Also, it doesn't take long, depending on how many copies you are making, for it to be worth the price to get someone else to do it. Let's say you're making 200 copies. You're going to probably burn out your CD writer because they're not made for running that many copies in a short period of time. Ink is quite expensive too, and it doesn't take long for your printed copies to start looking kind of shabby before needing new ink. Also, all the 'hand' work that is still involved - trimming paper, gluing labels onto the disks, running paper through the printer, switching CDs, etc. Figure in the number of man-hours of work, but materials costs, and somewhere around the 200 copies mark, it makes more sense to get it professionally done.

CT
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Last edited by axemanchris : 07-17-2008 at 04:42 PM.
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Old 07-17-2008, 04:46 PM   #12
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Added to the MT FAQ, as I think this is important.
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Old 07-18-2008, 10:48 PM   #13
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Added to the MT FAQ, as I think this is important.

thanks, i believe its important also
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Old 07-21-2008, 12:12 PM   #14
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Quote:
Originally Posted by axemanchris
That works awesome for a demo. For a release that people are going to be asked to buy, depending on your market, people often want to receive a 'professional' product in their hands. That means something that not only sounds like it stands up to the other stuff in their collection, but visually resembles what they perceive to be a professional product. Sure, there is a certain charm to something that is home-made, and that same home-made charm translates well to the indie-rock aesthetic, but a lot of people want the glossy shrink-wrapped, bar-coded product with the printed CD inside before they'll shell up their $10 or whatever you're charging.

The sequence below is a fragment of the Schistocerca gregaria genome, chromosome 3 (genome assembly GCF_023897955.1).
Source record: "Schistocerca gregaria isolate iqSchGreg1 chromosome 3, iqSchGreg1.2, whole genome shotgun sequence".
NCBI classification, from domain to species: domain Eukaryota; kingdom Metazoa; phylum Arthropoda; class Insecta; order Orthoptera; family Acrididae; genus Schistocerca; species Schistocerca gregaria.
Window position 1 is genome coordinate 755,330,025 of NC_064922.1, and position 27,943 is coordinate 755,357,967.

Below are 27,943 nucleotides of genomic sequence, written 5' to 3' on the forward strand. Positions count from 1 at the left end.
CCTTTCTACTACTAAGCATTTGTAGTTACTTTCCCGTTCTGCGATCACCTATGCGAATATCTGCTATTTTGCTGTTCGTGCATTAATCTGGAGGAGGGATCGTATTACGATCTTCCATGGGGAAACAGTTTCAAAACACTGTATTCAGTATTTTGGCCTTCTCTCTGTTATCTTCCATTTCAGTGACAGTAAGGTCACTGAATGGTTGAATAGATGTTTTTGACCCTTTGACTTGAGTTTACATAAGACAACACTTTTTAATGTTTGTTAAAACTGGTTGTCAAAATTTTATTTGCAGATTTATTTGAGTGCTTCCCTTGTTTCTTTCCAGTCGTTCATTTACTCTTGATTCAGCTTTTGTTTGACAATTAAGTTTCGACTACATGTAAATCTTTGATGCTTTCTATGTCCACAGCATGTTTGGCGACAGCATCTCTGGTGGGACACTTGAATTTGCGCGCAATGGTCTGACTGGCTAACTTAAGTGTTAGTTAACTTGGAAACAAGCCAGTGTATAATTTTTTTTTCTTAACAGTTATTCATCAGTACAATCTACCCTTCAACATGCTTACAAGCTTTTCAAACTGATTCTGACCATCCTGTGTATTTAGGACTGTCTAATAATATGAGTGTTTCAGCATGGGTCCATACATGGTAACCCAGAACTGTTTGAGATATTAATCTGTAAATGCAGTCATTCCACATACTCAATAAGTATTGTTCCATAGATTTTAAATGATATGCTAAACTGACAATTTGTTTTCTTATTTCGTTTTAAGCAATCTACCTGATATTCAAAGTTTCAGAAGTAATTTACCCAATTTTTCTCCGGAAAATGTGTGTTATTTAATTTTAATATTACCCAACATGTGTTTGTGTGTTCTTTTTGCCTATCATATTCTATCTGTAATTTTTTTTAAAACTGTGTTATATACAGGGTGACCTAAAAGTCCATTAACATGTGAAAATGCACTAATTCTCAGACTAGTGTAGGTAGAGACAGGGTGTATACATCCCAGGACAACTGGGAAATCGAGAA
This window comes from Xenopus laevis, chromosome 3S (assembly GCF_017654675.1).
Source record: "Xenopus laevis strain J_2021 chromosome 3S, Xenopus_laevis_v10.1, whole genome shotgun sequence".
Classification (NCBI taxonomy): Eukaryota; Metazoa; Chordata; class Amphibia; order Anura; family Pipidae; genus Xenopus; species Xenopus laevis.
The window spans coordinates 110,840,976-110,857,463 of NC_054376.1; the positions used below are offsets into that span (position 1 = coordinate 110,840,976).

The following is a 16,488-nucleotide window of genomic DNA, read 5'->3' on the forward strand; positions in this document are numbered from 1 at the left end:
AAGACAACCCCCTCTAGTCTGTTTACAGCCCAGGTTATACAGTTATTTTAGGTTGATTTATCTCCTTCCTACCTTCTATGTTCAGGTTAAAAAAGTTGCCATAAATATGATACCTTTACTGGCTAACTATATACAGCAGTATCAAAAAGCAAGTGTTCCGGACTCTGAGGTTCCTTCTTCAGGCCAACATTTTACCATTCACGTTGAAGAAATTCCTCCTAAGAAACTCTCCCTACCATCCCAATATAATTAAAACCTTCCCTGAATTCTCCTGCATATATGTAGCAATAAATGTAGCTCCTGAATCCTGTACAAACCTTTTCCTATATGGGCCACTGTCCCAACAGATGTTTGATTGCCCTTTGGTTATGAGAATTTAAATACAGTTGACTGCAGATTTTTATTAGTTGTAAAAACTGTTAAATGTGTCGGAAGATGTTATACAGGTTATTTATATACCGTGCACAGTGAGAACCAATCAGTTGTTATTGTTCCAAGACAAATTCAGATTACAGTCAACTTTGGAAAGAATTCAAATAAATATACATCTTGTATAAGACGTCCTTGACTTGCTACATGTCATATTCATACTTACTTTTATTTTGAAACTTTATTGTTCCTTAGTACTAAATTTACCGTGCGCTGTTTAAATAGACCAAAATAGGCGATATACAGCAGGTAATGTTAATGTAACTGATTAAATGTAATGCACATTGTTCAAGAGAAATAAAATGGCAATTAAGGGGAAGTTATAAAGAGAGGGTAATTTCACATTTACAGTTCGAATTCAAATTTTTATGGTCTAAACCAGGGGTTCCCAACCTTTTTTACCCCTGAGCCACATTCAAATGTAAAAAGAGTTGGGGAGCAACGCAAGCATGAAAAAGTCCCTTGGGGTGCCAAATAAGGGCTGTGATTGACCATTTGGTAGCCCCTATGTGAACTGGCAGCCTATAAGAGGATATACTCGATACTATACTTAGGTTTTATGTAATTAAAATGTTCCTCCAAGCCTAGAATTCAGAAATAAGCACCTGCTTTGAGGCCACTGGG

Very true, I guess the DIY ethic really appeals to me.


Quote:
Also, it doesn't take long, depending on how many copies you are making, for it to be worth the price to get someone else to do it. Let's say you're making 200 copies. You're going to probably burn out your CD writer because they're not made for running that many copies in a short period of time. Ink is quite expensive too, and it doesn't take long for your printed copies to start looking kind of shabby before needing new ink.


On a lightscribe, the ink is actually on the discs so that isn't an issue and as long as you buy a quality drive burn out shouldn't be an issue either.


Quote:
Also, all the 'hand' work that is still involved - trimming paper, gluing labels onto the disks, running paper through the printer, switching CDs, etc. Figure in the number of man-hours of work, but materials costs, and somewhere around the 200 copies mark, it makes more sense to get it professionally done.

CT


Well, getting your printing done at a place like Kinko's eliminates alot of those problems as you can just use thier paper cutters to cleave through big stacks at once.

Also, with a lightscribe the bruner etches your image (although monochomatically) into the disc, no labels needed.

Edit: I guess I should be clear on my position. I think if you're a band looking to "make it" then you should certainly spring for professional duplication.

If you're in a local band just trying to get a bit of a fanbase together, Lightscribe'd discs are a great cheap way to market. You can make them for cheap enough that you can sell a disc for $2 and be turning a profit, or give them away for free and lose very little.